Nanny pushing stroller

When you hire a nanny, you are considered a “household employer”. And the nanny – or another person performing work in or near your home, like a health aide, housekeeper, gardener, cook, personal assistant, estate manager, etc. — is considered an employee of the family. Misclassifying an employee as an “independent contractor” is viewed as tax evasion by the IRS.

If a household employee is paid more than $2,100 in a calendar year, the household employer is required to withhold and remit payroll taxes to the state and the IRS. If a household pays an employee less than the threshold in a calendar year, payroll taxes are not required to be withheld and remitted; however, the household is still legally considered an employer and, therefore, must adhere to federal and state labor laws.

In this post, we review your responsibilities as a household employer, and suggest a do-for-you solution by our partner, HomePay.

Financial and Legal Responsibilities for Household Employers

#1. Tax Withholding

Household employers are required to withhold taxes from their employee’s paycheck each pay period:

  • Social Security & Medicare
  • Federal Income Tax (the amount withheld is based upon the employee’s withholding selections on Form W-4)
  • State Income Tax (where applicable; the amount withheld is based upon the employee’s withholding selections)

#2. Paying Taxes

Household employers are required to pay federal and state employer taxes:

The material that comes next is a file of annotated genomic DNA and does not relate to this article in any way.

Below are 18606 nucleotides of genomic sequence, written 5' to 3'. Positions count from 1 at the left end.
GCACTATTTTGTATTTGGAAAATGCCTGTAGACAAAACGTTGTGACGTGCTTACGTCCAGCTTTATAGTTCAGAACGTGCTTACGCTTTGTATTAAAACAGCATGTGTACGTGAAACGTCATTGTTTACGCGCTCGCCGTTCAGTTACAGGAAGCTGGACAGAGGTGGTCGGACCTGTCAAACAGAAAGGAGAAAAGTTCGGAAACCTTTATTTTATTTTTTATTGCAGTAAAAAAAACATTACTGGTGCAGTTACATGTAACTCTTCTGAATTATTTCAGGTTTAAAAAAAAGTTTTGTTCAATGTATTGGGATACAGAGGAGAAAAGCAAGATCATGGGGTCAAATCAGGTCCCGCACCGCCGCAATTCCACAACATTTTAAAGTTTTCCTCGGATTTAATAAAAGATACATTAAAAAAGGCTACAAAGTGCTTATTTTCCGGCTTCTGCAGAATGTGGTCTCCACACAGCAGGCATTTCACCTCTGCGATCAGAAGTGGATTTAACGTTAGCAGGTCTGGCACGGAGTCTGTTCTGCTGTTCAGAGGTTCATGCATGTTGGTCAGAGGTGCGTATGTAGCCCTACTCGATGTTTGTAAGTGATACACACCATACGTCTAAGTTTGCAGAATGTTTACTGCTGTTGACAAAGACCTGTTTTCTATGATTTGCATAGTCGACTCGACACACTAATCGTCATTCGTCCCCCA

• Social Security & Medicare
  • Federal Unemployment Insurance
  • State Unemployment Insurance (varies by state)
These taxes must be reported and remitted along with the employee’s tax withholdings throughout the year. The good news is there are tax breaks that can offset most — if not all — of the employer’s tax costs.

#3. Filing Paperwork

Household employers are required to prepare and file special year-end paperwork. In addition to providing Form W-2 to each employee, household employers are required to file Form W-2 Copy A/Form W-3 with the Social Security Administration and file Schedule H with their federal income tax return (Form 1040).

#4. Carry Workers’ Compensation

Household employers in many states are required to carry Workers’ Compensation. Workers’ compensation is not handled through the tax process. It’s an insurance policy that provides assistance with lost wages and medical expenses in the event of an injury or illness while on the job. It also protects the employer since employees who accept benefits forfeit their right to sue — regardless of fault. Whether it’s required in your situation or not, we recommend families obtain a policy to prevent them from having to cover these expenses out of pocket. For most families, as part of the HomePay setup process, we can guide you to a simple stand-alone policy through their licensed insurance partner. It’s a convenient and affordable solution.

#5. Meet Labor Law Requirements

Household employers must meet federal and state labor law requirements. Household workers are classified as non- exempt workers. As such, they must be paid overtime for all hours over 40 in a 7-day work week. The rate for overtime pay must be at least one-and-one-half times the regular rate of pay. (Note: Live-in employees in most states do not have to be paid overtime, but they must be paid for every hour they work). In some situations, it’s possible to offer a salary and include the overtime rate of pay into the salary. In some states, other labor laws such as paid time off may apply.